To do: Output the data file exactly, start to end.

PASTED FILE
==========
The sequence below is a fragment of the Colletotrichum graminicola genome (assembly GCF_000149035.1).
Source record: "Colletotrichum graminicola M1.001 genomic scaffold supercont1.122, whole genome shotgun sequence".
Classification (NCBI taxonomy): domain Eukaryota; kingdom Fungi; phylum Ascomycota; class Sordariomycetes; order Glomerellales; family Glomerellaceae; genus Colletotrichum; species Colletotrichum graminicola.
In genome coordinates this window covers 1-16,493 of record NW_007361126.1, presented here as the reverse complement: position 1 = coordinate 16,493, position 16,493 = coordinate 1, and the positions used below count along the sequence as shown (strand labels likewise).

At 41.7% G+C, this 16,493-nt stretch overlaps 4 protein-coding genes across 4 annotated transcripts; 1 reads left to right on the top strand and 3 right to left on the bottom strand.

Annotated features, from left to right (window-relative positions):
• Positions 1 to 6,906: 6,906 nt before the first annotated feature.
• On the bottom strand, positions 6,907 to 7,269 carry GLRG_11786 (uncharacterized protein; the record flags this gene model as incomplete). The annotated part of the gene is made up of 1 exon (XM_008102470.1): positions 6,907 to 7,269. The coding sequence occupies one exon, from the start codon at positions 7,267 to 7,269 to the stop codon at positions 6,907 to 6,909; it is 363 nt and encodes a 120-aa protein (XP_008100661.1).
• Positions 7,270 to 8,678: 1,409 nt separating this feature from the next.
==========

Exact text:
The sequence below is a fragment of the Colletotrichum graminicola genome (assembly GCF_000149035.1).
Source record: "Colletotrichum graminicola M1.001 genomic scaffold supercont1.122, whole genome shotgun sequence".
Classification (NCBI taxonomy): domain Eukaryota; kingdom Fungi; phylum Ascomycota; class Sordariomycetes; order Glomerellales; family Glomerellaceae; genus Colletotrichum; species Colletotrichum graminicola.
In genome coordinates this window covers 1-16,493 of record NW_007361126.1, presented here as the reverse complement: position 1 = coordinate 16,493, position 16,493 = coordinate 1, and the positions used below count along the sequence as shown (strand labels likewise).

At 41.7% G+C, this 16,493-nt stretch overlaps 4 protein-coding genes across 4 annotated transcripts; 1 reads left to right on the top strand and 3 right to left on the bottom strand.

Annotated features, from left to right (window-relative positions):
• Positions 1 to 6,906: 6,906 nt before the first annotated feature.
• On the bottom strand, positions 6,907 to 7,269 carry GLRG_11786 (uncharacterized protein; the record flags this gene model as incomplete). The annotated part of the gene is made up of 1 exon (XM_008102470.1): positions 6,907 to 7,269. The coding sequence occupies one exon, from the start codon at positions 7,267 to 7,269 to the stop codon at positions 6,907 to 6,909; it is 363 nt and encodes a 120-aa protein (XP_008100661.1).
• Positions 7,270 to 8,678: 1,409 nt separating this feature from the next.